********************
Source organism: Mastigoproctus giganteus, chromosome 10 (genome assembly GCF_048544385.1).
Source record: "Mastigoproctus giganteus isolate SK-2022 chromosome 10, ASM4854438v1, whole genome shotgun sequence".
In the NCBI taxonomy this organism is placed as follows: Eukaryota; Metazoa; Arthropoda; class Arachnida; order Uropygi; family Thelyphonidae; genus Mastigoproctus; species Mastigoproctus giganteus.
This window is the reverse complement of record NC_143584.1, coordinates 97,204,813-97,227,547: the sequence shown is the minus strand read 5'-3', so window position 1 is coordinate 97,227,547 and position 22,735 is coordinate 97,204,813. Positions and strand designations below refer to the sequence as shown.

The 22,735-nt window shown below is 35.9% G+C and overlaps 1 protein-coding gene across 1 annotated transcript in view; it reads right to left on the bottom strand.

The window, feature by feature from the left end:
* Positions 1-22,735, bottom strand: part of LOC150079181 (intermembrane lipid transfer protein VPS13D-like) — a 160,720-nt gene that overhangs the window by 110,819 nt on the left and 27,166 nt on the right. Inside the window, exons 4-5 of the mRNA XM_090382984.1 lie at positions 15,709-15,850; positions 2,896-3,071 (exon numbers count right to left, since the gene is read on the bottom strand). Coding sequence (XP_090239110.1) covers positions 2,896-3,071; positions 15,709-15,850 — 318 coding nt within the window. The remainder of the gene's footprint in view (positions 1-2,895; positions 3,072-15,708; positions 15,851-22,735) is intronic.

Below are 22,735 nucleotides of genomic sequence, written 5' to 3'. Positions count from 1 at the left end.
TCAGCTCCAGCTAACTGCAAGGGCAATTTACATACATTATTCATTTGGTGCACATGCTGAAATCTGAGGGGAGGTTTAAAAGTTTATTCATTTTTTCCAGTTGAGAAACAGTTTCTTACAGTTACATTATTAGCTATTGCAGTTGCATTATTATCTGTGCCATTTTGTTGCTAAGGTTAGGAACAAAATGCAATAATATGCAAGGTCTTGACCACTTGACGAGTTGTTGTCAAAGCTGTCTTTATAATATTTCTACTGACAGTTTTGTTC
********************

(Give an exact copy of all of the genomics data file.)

Source organism: Mastigoproctus giganteus, chromosome 10 (genome assembly GCF_048544385.1).
Source record: "Mastigoproctus giganteus isolate SK-2022 chromosome 10, ASM4854438v1, whole genome shotgun sequence".
In the NCBI taxonomy this organism is placed as follows: Eukaryota; Metazoa; Arthropoda; class Arachnida; order Uropygi; family Thelyphonidae; genus Mastigoproctus; species Mastigoproctus giganteus.
This window is the reverse complement of record NC_143584.1, coordinates 97,204,813-97,227,547: the sequence shown is the minus strand read 5'-3', so window position 1 is coordinate 97,227,547 and position 22,735 is coordinate 97,204,813. Positions and strand designations below refer to the sequence as shown.

The 22,735-nt window shown below is 35.9% G+C and overlaps 1 protein-coding gene across 1 annotated transcript in view; it reads right to left on the bottom strand.

The window, feature by feature from the left end:
* Positions 1-22,735, bottom strand: part of LOC150079181 (intermembrane lipid transfer protein VPS13D-like) — a 160,720-nt gene that overhangs the window by 110,819 nt on the left and 27,166 nt on the right. Inside the window, exons 4-5 of the mRNA XM_090382984.1 lie at positions 15,709-15,850; positions 2,896-3,071 (exon numbers count right to left, since the gene is read on the bottom strand). Coding sequence (XP_090239110.1) covers positions 2,896-3,071; positions 15,709-15,850 — 318 coding nt within the window. The remainder of the gene's footprint in view (positions 1-2,895; positions 3,072-15,708; positions 15,851-22,735) is intronic.

Below are 22,735 nucleotides of genomic sequence, written 5' to 3'. Positions count from 1 at the left end.
TCAGCTCCAGCTAACTGCAAGGGCAATTTACATACATTATTCATTTGGTGCACATGCTGAAATCTGAGGGGAGGTTTAAAAGTTTATTCATTTTTTCCAGTTGAGAAACAGTTTCTTACAGTTACATTATTAGCTATTGCAGTTGCATTATTATCTGTGCCATTTTGTTGCTAAGGTTAGGAACAAAATGCAATAATATGCAAGGTCTTGACCACTTGACGAGTTGTTGTCAAAGCTGTCTTTATAATATTTCTACTGACAGTTTTGTTC